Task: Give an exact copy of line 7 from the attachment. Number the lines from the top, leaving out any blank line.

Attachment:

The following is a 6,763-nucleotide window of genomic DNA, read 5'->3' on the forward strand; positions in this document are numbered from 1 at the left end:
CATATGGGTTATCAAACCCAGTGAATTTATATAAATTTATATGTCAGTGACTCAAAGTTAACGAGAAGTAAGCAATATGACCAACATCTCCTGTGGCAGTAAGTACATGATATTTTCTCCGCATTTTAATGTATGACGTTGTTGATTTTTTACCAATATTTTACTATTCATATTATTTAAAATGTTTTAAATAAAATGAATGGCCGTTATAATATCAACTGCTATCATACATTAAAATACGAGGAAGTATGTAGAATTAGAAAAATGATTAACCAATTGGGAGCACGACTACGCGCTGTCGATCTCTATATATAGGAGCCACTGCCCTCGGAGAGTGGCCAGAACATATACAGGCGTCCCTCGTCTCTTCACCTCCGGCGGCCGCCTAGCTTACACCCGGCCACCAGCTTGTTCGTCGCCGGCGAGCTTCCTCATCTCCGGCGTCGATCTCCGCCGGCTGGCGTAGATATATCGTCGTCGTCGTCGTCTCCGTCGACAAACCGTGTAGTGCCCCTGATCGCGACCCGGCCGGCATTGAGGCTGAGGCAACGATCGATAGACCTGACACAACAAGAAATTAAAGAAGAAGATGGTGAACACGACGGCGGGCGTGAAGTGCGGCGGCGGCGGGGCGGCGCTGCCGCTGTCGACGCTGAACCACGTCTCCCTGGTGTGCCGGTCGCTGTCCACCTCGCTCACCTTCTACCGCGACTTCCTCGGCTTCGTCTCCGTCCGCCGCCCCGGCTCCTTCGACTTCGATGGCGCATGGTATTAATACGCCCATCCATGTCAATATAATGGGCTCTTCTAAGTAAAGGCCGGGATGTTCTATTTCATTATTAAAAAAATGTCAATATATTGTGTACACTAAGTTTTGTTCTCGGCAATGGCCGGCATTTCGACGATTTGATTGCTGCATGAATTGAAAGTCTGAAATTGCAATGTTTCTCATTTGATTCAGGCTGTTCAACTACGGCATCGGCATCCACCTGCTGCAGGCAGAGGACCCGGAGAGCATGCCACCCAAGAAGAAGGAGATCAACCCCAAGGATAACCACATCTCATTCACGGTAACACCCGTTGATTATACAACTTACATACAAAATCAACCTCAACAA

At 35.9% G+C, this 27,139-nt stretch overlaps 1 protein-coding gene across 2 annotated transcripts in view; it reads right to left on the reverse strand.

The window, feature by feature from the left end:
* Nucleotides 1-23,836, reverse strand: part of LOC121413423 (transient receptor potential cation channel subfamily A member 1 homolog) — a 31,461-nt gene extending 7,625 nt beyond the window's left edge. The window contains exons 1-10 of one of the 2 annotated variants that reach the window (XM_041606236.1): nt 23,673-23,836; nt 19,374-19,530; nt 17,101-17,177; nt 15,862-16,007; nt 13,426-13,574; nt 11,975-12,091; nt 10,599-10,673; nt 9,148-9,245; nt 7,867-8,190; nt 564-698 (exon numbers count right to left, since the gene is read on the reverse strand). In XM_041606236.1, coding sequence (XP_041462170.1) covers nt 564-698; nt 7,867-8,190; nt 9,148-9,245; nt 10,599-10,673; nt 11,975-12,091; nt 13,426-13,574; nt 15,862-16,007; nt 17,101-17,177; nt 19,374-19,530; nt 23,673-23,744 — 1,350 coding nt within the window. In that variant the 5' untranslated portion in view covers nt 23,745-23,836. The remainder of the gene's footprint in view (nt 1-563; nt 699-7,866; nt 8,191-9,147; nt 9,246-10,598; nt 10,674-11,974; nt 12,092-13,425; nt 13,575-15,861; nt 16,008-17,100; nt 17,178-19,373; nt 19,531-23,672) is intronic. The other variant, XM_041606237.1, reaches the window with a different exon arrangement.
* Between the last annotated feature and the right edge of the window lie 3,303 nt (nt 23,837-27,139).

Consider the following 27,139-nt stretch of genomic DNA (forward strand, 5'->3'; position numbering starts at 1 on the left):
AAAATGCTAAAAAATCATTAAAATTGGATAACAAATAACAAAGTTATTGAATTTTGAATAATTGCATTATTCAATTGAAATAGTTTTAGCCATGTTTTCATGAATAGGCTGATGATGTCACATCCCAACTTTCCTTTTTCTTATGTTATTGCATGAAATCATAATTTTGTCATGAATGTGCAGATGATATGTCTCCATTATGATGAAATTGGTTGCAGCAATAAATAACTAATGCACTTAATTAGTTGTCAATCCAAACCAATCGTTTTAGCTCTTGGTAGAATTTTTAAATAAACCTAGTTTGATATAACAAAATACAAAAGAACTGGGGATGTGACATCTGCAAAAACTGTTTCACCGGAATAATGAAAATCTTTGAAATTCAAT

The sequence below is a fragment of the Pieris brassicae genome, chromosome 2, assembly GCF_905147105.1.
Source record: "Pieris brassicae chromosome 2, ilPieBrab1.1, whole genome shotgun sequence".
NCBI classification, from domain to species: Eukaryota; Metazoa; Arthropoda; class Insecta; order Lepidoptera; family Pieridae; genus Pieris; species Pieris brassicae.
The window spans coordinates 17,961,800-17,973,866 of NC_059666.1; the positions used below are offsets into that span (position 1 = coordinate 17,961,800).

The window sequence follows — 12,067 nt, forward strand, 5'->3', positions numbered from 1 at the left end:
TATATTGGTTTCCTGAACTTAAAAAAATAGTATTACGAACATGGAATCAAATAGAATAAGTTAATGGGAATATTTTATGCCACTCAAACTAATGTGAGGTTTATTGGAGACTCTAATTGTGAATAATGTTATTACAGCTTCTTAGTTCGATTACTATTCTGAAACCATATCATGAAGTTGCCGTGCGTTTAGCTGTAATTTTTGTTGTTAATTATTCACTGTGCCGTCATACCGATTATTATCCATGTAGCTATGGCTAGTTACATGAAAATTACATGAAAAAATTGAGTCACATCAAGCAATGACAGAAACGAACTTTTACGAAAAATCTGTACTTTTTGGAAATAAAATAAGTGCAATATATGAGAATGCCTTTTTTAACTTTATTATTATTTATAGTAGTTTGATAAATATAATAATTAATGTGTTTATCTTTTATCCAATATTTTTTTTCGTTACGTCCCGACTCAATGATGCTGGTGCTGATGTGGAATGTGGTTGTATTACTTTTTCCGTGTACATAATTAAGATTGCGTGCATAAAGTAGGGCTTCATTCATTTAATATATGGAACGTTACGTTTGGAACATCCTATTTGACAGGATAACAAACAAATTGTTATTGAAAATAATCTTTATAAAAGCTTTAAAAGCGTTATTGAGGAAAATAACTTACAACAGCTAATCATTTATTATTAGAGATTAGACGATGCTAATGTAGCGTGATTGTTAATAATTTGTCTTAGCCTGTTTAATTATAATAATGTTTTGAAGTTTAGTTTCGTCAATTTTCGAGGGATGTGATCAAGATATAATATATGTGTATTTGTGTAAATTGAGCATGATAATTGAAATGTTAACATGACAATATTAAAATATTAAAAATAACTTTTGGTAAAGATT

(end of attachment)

Consider the following 27,139-nt stretch of genomic DNA (forward strand, 5'->3'; position numbering starts at 1 on the left):